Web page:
No Labels group pushes for bipartisanship

SMU Political Science Professor Cal Jillson talks about some Republicans and Democrats sitting side by side at Obama's State of the Union address.

By Anna M. Tinsley
The Fort Worth Star-Telegram

Maybe Tuesday could be a new start.

After years of intense partisanship, some Republicans and Democrats say they'll sit side by side -- rather than on opposite sides of the chamber -- to listen to President Barack Obama's State of the Union address.

Some chalk up the budding congenial effort in Congress to the recent Arizona shootings. But a group of people from all parties have been working for more than a month, through a new group called No Labels, to bring bipartisanship back to Washington, D.C., and government in general. . .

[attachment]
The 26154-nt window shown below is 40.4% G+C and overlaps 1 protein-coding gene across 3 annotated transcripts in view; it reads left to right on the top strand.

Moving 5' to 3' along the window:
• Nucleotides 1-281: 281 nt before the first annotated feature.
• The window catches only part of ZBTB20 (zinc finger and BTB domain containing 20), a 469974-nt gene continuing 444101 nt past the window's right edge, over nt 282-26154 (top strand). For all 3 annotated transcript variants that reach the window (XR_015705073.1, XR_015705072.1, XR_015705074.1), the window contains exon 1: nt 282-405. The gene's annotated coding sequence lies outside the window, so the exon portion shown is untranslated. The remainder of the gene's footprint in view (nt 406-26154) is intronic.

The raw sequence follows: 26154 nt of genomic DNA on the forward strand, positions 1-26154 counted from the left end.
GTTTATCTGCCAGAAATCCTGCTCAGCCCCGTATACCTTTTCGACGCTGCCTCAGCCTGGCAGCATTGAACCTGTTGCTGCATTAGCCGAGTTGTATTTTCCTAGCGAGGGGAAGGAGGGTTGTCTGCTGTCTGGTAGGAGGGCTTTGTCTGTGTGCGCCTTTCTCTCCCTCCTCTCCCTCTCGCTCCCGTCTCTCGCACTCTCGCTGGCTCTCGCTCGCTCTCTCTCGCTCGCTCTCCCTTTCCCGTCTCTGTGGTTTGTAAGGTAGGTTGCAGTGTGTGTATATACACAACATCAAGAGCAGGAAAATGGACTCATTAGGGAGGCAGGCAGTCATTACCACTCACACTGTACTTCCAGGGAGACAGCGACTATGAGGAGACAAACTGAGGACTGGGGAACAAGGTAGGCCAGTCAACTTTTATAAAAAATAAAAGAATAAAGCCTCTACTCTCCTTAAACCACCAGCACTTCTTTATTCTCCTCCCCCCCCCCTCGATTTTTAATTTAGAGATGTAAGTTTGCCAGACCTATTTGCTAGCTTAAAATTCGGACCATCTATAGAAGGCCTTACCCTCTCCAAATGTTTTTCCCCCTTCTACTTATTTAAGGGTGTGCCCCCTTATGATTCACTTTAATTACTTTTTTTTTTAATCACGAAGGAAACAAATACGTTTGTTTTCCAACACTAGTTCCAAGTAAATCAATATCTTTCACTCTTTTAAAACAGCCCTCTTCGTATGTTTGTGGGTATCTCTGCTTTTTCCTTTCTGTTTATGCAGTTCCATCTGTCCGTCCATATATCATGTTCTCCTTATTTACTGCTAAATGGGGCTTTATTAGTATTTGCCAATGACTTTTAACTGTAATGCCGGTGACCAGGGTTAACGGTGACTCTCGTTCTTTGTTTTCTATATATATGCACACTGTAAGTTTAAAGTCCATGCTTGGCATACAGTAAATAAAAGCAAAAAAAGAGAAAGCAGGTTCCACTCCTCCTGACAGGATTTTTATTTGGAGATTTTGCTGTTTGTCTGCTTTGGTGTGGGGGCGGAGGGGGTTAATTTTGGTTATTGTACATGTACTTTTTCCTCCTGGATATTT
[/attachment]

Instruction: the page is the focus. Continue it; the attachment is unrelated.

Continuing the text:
Some political observers applaud the effort.

"It's a noble endeavor, but one whose success is certainly questionable," said Cal Jillson, a political science professor at Southern Methodist University in Dallas. "Hyper-partisanship is cooked into American politics at this point. It has developed over the past three decades, and now it's the standard operating procedure for politicians."

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